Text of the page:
Proactively communicating the patient’s expected payment at the time of service and the medical group’s acceptable payment methods empower patients by preventing an unforeseen financial burden.
Remind patients of their responsibility to pay at the time of service in your auto-dialed, emailed, and mailed appointment reminders.
At appointment time
Securing 100% of patient co-pays and payments toward deductibles during visits ensures a robust revenue stream. Creating forward-facing policies and utilizing digital tools minimize confusion and mitigate the risk of uncollectible invoices.
- Ask “how,” not “if”:
- Accept multiple payment methods:
- Clean up outstanding balances:
- Create a payment plan:
When the patient arrives or prior to the patient’s departure, staff should ask, “How would you like to pay today?” Setting the expectation of payment makes it more difficult for patients to demur.
The greater the number of payment methods accepted, the greater the patient’s willingness and ability to pay. Options to consider include debit cards (including HSA and FSA), credit cards, cash (with proper controls in place), mobile payments, EMV “smart cards,” PayPal, traveler’s check, and money order.
After implementing same-day payment policies, outstanding balances should not be an issue. If there was an unexpected insurance rollover and it hasn’t been paid, staff should ask how the patient would like to pay for it.
If the amount due is beyond the patient’s ability to pay, create an easy-to-implement payment plan. For example, your practice management system should be able to automatically charge the patient’s debit or credit card according to an agreed-upon timeline.
Behind the scenes
Creating systems and procedures behind the scenes creates an environment that fosters patient payments and prevents collections from approaching the 120-day tipping point.
- Invest in staff training:
- Review common denial issues:
- 100% buy-in from staff:
- Firmness and compassion:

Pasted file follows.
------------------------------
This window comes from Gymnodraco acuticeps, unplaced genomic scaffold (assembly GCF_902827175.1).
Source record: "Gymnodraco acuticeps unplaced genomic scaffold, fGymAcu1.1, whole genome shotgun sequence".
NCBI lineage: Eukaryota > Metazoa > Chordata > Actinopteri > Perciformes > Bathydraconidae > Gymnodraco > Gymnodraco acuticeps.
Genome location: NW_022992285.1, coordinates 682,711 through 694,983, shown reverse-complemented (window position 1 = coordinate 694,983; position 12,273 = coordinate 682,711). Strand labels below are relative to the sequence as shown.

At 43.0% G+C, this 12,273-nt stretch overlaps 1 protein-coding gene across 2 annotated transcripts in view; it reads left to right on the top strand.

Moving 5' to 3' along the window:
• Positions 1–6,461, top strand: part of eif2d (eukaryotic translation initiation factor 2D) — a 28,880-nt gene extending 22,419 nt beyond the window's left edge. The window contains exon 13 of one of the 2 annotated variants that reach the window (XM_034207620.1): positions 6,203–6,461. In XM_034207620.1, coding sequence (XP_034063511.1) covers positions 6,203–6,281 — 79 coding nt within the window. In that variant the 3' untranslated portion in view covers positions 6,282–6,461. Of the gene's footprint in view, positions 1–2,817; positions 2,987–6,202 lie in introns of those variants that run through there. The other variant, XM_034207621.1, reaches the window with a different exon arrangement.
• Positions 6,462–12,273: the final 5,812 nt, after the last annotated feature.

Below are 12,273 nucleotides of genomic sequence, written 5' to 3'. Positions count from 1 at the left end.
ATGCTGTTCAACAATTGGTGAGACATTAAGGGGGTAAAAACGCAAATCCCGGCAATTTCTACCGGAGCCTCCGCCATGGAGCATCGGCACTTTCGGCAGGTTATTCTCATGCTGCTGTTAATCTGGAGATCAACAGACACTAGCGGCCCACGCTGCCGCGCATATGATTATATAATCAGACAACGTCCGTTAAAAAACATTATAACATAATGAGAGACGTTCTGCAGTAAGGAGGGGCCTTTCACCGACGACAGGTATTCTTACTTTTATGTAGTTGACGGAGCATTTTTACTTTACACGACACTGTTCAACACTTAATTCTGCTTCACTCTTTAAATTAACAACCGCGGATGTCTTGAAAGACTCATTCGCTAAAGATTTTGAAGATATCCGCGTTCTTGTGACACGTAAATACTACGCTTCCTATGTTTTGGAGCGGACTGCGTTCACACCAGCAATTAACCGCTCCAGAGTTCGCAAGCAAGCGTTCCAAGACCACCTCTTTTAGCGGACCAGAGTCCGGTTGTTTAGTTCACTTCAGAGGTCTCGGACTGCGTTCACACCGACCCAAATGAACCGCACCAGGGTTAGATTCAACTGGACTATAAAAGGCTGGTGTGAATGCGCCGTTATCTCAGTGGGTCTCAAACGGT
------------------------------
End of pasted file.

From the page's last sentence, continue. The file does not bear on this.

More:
- Implement technological tools:
- Invest in analytics:
Training staff members in all aspects of revenue management will empower them to master skills ranging from the ability to pinpoint errors in claims to the soft skills necessary to talk with patients about financial issues.
By identifying common causes of confusion or errors around claims, your team can minimize potential mistakes, ensure that claims are adjudicated quickly, and proactively collect from patients at the time of service or within 30 days.
All staff members should be committed to excellence at all points of the revenue management cycle. Patient-facing staff members must understand the medical group’s commitment to time-of-service payments and be prepared to field patient questions should they arise.
An increased emphasis on financial responsibility may create stress for some patients. Staff members who work with patient payments should be able to have difficult conversations with patients while remaining both firm and compassionate.
Practice management and revenue cycle management technology can promote insurance verification, prevent denials, estimate patient financial responsibility, and track payments. An online payment portal provides patients who have insurance rollovers to effortlessly fulfill their obligations. Greater automation lessens the chance that revenue will fall through the cracks.
If you don’t know what percentage of your medical group’s accounts receivable are insurance-based and which are the patient’s responsibility, you don’t have your finger on the pulse of your practice. Analytics deliver key performance indicators (KPIs) that enable you to – at a glance – ascertain if you’re hitting your benchmarks. If not, you can take immediate action.
Pairing proactive policies with digital solutions is the best way for your practice to leverage patient payments for a consistently high revenue stream
The consumerization of healthcare has led to a paradigm shift that emphasizes patient financial responsibility through higher deductibles and copays. Medical groups that understand the impact of this trend are positioned to evolve their policies, procedures, and technology in order to maximize patient revenue. Successfully estimating and communicating patient financial responsibility, quickly submitting error-free insurance claims, and securing payment at the time of service makes a 95 percent patient collection target eminently attainable.
CareCloud is helping thousands of physicians increase profitability, streamline workflow, and improve patient care. CareCloud currently manages more than $4 billion in annualized accounts receivables on behalf of its revenue cycle management clients nationwide.